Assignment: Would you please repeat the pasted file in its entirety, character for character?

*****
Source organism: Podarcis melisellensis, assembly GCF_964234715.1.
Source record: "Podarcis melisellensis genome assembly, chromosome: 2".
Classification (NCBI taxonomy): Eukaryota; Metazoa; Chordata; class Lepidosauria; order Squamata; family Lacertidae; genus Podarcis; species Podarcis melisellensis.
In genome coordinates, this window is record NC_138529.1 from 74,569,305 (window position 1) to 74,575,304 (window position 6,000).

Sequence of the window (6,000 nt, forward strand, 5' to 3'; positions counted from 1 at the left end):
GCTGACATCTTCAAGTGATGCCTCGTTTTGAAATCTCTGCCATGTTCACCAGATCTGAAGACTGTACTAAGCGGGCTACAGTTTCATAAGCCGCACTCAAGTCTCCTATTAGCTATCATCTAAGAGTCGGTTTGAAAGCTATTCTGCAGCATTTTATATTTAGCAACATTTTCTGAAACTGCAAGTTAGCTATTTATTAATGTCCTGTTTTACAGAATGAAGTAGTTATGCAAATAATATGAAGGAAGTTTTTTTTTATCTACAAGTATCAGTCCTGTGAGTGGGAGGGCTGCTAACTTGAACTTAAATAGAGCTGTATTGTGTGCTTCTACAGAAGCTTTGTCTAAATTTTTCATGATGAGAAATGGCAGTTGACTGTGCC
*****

Source organism: Podarcis melisellensis, assembly GCF_964234715.1.
Source record: "Podarcis melisellensis genome assembly, chromosome: 2".
Classification (NCBI taxonomy): Eukaryota; Metazoa; Chordata; class Lepidosauria; order Squamata; family Lacertidae; genus Podarcis; species Podarcis melisellensis.
In genome coordinates, this window is record NC_138529.1 from 74,569,305 (window position 1) to 74,575,304 (window position 6,000).

Sequence of the window (6,000 nt, forward strand, 5' to 3'; positions counted from 1 at the left end):
GCTGACATCTTCAAGTGATGCCTCGTTTTGAAATCTCTGCCATGTTCACCAGATCTGAAGACTGTACTAAGCGGGCTACAGTTTCATAAGCCGCACTCAAGTCTCCTATTAGCTATCATCTAAGAGTCGGTTTGAAAGCTATTCTGCAGCATTTTATATTTAGCAACATTTTCTGAAACTGCAAGTTAGCTATTTATTAATGTCCTGTTTTACAGAATGAAGTAGTTATGCAAATAATATGAAGGAAGTTTTTTTTTATCTACAAGTATCAGTCCTGTGAGTGGGAGGGCTGCTAACTTGAACTTAAATAGAGCTGTATTGTGTGCTTCTACAGAAGCTTTGTCTAAATTTTTCATGATGAGAAATGGCAGTTGACTGTGCC